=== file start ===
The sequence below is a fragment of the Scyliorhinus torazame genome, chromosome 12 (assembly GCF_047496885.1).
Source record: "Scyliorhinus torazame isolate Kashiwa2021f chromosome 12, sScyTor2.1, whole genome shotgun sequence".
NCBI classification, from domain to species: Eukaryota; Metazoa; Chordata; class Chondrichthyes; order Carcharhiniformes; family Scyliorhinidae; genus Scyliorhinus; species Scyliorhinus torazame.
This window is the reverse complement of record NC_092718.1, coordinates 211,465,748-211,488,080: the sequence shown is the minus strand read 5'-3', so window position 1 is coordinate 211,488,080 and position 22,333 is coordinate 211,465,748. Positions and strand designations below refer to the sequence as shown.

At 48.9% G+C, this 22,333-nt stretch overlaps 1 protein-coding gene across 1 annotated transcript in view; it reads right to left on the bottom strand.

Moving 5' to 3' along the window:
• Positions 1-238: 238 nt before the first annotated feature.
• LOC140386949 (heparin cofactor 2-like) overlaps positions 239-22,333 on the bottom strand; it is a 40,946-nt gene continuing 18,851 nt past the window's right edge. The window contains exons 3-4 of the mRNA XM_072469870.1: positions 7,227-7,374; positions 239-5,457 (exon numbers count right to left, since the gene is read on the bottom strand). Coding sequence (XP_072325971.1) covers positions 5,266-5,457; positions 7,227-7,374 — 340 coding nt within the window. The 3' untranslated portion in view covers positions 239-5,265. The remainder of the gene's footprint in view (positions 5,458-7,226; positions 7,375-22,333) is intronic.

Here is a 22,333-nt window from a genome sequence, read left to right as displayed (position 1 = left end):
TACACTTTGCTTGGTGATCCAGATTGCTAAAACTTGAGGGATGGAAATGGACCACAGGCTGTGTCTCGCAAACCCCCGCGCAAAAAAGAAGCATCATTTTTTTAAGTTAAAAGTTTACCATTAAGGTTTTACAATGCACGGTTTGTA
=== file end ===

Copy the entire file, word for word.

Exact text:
The sequence below is a fragment of the Scyliorhinus torazame genome, chromosome 12 (assembly GCF_047496885.1).
Source record: "Scyliorhinus torazame isolate Kashiwa2021f chromosome 12, sScyTor2.1, whole genome shotgun sequence".
NCBI classification, from domain to species: Eukaryota; Metazoa; Chordata; class Chondrichthyes; order Carcharhiniformes; family Scyliorhinidae; genus Scyliorhinus; species Scyliorhinus torazame.
This window is the reverse complement of record NC_092718.1, coordinates 211,465,748-211,488,080: the sequence shown is the minus strand read 5'-3', so window position 1 is coordinate 211,488,080 and position 22,333 is coordinate 211,465,748. Positions and strand designations below refer to the sequence as shown.

At 48.9% G+C, this 22,333-nt stretch overlaps 1 protein-coding gene across 1 annotated transcript in view; it reads right to left on the bottom strand.

Moving 5' to 3' along the window:
• Positions 1-238: 238 nt before the first annotated feature.
• LOC140386949 (heparin cofactor 2-like) overlaps positions 239-22,333 on the bottom strand; it is a 40,946-nt gene continuing 18,851 nt past the window's right edge. The window contains exons 3-4 of the mRNA XM_072469870.1: positions 7,227-7,374; positions 239-5,457 (exon numbers count right to left, since the gene is read on the bottom strand). Coding sequence (XP_072325971.1) covers positions 5,266-5,457; positions 7,227-7,374 — 340 coding nt within the window. The 3' untranslated portion in view covers positions 239-5,265. The remainder of the gene's footprint in view (positions 5,458-7,226; positions 7,375-22,333) is intronic.

Here is a 22,333-nt window from a genome sequence, read left to right as displayed (position 1 = left end):
TACACTTTGCTTGGTGATCCAGATTGCTAAAACTTGAGGGATGGAAATGGACCACAGGCTGTGTCTCGCAAACCCCCGCGCAAAAAAGAAGCATCATTTTTTTAAGTTAAAAGTTTACCATTAAGGTTTTACAATGCACGGTTTGTA